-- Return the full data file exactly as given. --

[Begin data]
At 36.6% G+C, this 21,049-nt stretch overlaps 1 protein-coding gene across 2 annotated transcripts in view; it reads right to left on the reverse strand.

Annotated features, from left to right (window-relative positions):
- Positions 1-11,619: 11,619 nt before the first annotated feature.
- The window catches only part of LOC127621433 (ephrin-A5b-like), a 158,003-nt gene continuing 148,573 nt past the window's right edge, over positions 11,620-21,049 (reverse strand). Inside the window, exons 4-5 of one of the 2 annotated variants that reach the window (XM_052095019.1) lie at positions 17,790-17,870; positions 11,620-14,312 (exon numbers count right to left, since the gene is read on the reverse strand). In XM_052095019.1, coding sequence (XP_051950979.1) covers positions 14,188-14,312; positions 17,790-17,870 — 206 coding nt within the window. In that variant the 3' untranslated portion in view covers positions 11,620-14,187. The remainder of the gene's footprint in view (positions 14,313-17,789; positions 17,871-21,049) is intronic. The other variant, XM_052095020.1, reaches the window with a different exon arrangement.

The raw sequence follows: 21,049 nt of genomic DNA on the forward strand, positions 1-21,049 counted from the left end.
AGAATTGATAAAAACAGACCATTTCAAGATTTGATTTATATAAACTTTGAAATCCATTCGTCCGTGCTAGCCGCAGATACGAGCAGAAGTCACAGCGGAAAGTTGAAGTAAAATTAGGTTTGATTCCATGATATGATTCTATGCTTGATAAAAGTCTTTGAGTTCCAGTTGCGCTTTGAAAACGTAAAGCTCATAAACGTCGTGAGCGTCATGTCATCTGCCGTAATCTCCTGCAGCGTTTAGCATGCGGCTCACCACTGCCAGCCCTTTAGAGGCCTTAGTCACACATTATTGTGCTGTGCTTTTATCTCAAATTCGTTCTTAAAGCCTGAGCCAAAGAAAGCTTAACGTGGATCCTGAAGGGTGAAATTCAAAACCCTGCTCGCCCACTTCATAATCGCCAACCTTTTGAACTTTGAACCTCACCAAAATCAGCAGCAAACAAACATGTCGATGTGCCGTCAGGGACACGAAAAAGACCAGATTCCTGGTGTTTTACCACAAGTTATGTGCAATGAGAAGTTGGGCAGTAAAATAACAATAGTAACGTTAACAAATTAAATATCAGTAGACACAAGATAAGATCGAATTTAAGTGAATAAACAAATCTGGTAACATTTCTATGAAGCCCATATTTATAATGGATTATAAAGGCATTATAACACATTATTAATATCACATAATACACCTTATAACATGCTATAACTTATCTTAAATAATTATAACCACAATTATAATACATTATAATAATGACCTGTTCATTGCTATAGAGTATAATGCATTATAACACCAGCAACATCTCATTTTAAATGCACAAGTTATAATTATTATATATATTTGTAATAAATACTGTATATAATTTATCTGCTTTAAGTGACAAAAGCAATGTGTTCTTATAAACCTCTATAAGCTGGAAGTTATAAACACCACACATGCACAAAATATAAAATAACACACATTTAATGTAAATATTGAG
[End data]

At 36.6% G+C, this 21,049-nt stretch overlaps 1 protein-coding gene across 2 annotated transcripts in view; it reads right to left on the reverse strand.

Annotated features, from left to right (window-relative positions):
- Positions 1-11,619: 11,619 nt before the first annotated feature.
- The window catches only part of LOC127621433 (ephrin-A5b-like), a 158,003-nt gene continuing 148,573 nt past the window's right edge, over positions 11,620-21,049 (reverse strand). Inside the window, exons 4-5 of one of the 2 annotated variants that reach the window (XM_052095019.1) lie at positions 17,790-17,870; positions 11,620-14,312 (exon numbers count right to left, since the gene is read on the reverse strand). In XM_052095019.1, coding sequence (XP_051950979.1) covers positions 14,188-14,312; positions 17,790-17,870 — 206 coding nt within the window. In that variant the 3' untranslated portion in view covers positions 11,620-14,187. The remainder of the gene's footprint in view (positions 14,313-17,789; positions 17,871-21,049) is intronic. The other variant, XM_052095020.1, reaches the window with a different exon arrangement.

The raw sequence follows: 21,049 nt of genomic DNA on the forward strand, positions 1-21,049 counted from the left end.
AGAATTGATAAAAACAGACCATTTCAAGATTTGATTTATATAAACTTTGAAATCCATTCGTCCGTGCTAGCCGCAGATACGAGCAGAAGTCACAGCGGAAAGTTGAAGTAAAATTAGGTTTGATTCCATGATATGATTCTATGCTTGATAAAAGTCTTTGAGTTCCAGTTGCGCTTTGAAAACGTAAAGCTCATAAACGTCGTGAGCGTCATGTCATCTGCCGTAATCTCCTGCAGCGTTTAGCATGCGGCTCACCACTGCCAGCCCTTTAGAGGCCTTAGTCACACATTATTGTGCTGTGCTTTTATCTCAAATTCGTTCTTAAAGCCTGAGCCAAAGAAAGCTTAACGTGGATCCTGAAGGGTGAAATTCAAAACCCTGCTCGCCCACTTCATAATCGCCAACCTTTTGAACTTTGAACCTCACCAAAATCAGCAGCAAACAAACATGTCGATGTGCCGTCAGGGACACGAAAAAGACCAGATTCCTGGTGTTTTACCACAAGTTATGTGCAATGAGAAGTTGGGCAGTAAAATAACAATAGTAACGTTAACAAATTAAATATCAGTAGACACAAGATAAGATCGAATTTAAGTGAATAAACAAATCTGGTAACATTTCTATGAAGCCCATATTTATAATGGATTATAAAGGCATTATAACACATTATTAATATCACATAATACACCTTATAACATGCTATAACTTATCTTAAATAATTATAACCACAATTATAATACATTATAATAATGACCTGTTCATTGCTATAGAGTATAATGCATTATAACACCAGCAACATCTCATTTTAAATGCACAAGTTATAATTATTATATATATTTGTAATAAATACTGTATATAATTTATCTGCTTTAAGTGACAAAAGCAATGTGTTCTTATAAACCTCTATAAGCTGGAAGTTATAAACACCACACATGCACAAAATATAAAATAACACACATTTAATGTAAATATTGAG